[Edu-sig] Queens, NY - PYTHON Programming for Kids

Kirby Urner pdx4d@teleport.com
Thu, 13 Jul 2000 00:57:36 -0700

>I came up with some simple rules for assignment (variables as boxes with
>stuff in them), including a way of drawing them on the board, then had the
>kids 'execute' short snippets to see how they worked.  It's fun, it's
>active, and it doesn't cause monitor burn :)

This all sounds like wholesome fun (there's that word again).

On the "variables as boxes with stuff in them" model, I think
we've touched on this earlier, but it might be useful to thread 
a bit on what're the most useful metaphors that'll not lead 
to confusion down the road.  I'm thinking of stuff like:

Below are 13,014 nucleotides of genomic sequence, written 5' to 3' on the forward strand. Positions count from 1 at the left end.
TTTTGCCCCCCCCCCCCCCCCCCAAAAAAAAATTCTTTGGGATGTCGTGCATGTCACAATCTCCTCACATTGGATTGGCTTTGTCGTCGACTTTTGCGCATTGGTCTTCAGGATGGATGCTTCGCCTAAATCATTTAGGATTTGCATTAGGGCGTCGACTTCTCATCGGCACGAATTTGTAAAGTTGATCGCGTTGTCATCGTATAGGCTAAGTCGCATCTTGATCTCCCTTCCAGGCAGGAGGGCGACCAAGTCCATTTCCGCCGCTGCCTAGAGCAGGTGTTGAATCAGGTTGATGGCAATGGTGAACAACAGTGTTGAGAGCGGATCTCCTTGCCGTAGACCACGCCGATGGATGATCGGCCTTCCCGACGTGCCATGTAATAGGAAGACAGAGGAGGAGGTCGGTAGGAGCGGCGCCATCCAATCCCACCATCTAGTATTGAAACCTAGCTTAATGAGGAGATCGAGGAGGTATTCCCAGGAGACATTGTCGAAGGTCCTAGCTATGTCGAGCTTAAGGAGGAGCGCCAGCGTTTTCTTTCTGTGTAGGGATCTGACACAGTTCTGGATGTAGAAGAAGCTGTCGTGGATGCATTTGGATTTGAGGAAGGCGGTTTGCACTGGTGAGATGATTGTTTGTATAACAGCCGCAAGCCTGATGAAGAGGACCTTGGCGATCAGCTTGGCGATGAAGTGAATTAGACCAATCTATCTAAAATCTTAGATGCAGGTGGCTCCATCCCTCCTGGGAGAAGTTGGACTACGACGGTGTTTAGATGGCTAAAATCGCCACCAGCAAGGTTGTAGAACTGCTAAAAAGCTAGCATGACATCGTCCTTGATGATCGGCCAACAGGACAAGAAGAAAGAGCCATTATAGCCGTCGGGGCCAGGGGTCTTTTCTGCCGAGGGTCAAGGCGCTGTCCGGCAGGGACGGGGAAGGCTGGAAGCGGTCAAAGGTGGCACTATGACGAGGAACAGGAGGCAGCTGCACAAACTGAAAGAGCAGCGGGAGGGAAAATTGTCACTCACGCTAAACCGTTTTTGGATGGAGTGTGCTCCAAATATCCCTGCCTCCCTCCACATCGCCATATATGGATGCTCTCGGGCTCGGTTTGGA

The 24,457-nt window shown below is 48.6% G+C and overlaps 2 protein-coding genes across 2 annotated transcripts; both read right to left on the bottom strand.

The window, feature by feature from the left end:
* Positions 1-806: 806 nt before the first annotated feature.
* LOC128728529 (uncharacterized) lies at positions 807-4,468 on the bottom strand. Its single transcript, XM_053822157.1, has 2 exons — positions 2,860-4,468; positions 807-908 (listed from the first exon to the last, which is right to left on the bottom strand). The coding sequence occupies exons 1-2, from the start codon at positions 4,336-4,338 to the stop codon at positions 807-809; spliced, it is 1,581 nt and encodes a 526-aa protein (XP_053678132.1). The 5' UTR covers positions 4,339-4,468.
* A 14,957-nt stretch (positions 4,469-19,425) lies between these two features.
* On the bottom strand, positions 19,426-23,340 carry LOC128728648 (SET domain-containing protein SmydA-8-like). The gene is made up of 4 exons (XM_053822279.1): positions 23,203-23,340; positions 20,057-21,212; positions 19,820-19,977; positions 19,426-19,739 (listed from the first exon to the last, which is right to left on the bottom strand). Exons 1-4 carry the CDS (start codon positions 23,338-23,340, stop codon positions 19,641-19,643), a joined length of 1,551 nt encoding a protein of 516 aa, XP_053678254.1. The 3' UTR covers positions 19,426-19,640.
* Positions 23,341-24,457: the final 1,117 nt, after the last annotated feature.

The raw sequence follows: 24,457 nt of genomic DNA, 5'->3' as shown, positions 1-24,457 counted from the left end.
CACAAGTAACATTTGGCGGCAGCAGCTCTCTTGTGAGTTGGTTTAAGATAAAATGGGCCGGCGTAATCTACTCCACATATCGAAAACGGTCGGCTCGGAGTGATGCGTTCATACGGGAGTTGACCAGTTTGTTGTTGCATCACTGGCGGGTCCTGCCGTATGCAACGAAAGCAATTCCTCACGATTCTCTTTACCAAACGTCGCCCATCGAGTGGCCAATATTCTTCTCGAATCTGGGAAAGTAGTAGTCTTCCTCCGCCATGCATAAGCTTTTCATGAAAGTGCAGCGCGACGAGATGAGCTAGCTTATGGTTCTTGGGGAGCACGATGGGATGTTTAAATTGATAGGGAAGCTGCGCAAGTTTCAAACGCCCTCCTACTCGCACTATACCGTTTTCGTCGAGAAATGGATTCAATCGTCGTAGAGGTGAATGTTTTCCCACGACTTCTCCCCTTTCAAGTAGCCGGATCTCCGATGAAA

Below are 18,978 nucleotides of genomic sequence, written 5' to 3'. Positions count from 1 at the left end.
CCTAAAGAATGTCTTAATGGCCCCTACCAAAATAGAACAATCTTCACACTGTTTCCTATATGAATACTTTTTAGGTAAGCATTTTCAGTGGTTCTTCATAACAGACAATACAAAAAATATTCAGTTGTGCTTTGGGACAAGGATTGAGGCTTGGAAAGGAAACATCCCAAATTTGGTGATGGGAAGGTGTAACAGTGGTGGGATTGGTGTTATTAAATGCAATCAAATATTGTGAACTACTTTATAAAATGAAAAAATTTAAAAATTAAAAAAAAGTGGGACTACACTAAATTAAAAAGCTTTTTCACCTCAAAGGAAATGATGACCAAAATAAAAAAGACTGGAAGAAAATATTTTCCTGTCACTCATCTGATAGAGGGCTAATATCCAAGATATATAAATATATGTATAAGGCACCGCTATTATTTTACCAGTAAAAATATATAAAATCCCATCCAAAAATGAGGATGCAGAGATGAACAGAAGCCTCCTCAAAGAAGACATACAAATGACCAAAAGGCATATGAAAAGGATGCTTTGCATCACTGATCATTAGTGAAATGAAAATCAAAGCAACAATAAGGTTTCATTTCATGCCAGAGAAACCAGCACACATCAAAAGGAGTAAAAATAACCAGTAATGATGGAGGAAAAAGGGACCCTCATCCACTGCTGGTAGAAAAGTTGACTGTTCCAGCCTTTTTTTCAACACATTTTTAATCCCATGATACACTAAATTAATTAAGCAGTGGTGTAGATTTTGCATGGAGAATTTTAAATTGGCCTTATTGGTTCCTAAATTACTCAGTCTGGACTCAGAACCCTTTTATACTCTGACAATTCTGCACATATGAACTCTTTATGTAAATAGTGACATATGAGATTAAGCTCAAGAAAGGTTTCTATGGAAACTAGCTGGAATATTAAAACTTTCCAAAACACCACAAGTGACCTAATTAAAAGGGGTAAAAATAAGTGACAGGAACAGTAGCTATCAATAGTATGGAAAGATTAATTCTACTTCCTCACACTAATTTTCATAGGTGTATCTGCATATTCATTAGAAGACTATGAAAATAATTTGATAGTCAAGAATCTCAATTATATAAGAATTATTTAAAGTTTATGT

>>> a = b = [1,2,3,4]
>>> a
[1, 2, 3, 4]
>>> b
[1, 2, 3, 4]
>>> a[0]='A'
>>> a
['A', 2, 3, 4]
>>> b
['A', 2, 3, 4]

'a' and 'b' both point to the same object, and changing
the "contents" of 'a' also changes the contents of 'b'.
The "stuff in boxes" metaphor tends to "break" at this

Another metaphor is "dog on a leash" and the idea that
more than one person has a leash to the same dog.  
Dog = Object in this picture.  So if you feed Joe's 
dog, you're maybe feeding Sally's dog as well, as 
they both have pointers to the same dog.

But other times, the "stuff in boxes" metaphor is apt
-- I'm not implying it has to be either/or, just that
we need a rich set of analogies handy, to keep Python
(and by extension, computer workings in general), as
transparent and intuitive as possible.  Dustin's point
that some mental model of computer memory is worth
instilling is right on I think.

I'm sure others have done some thinking along these 
lines and might elaborate on what they think is good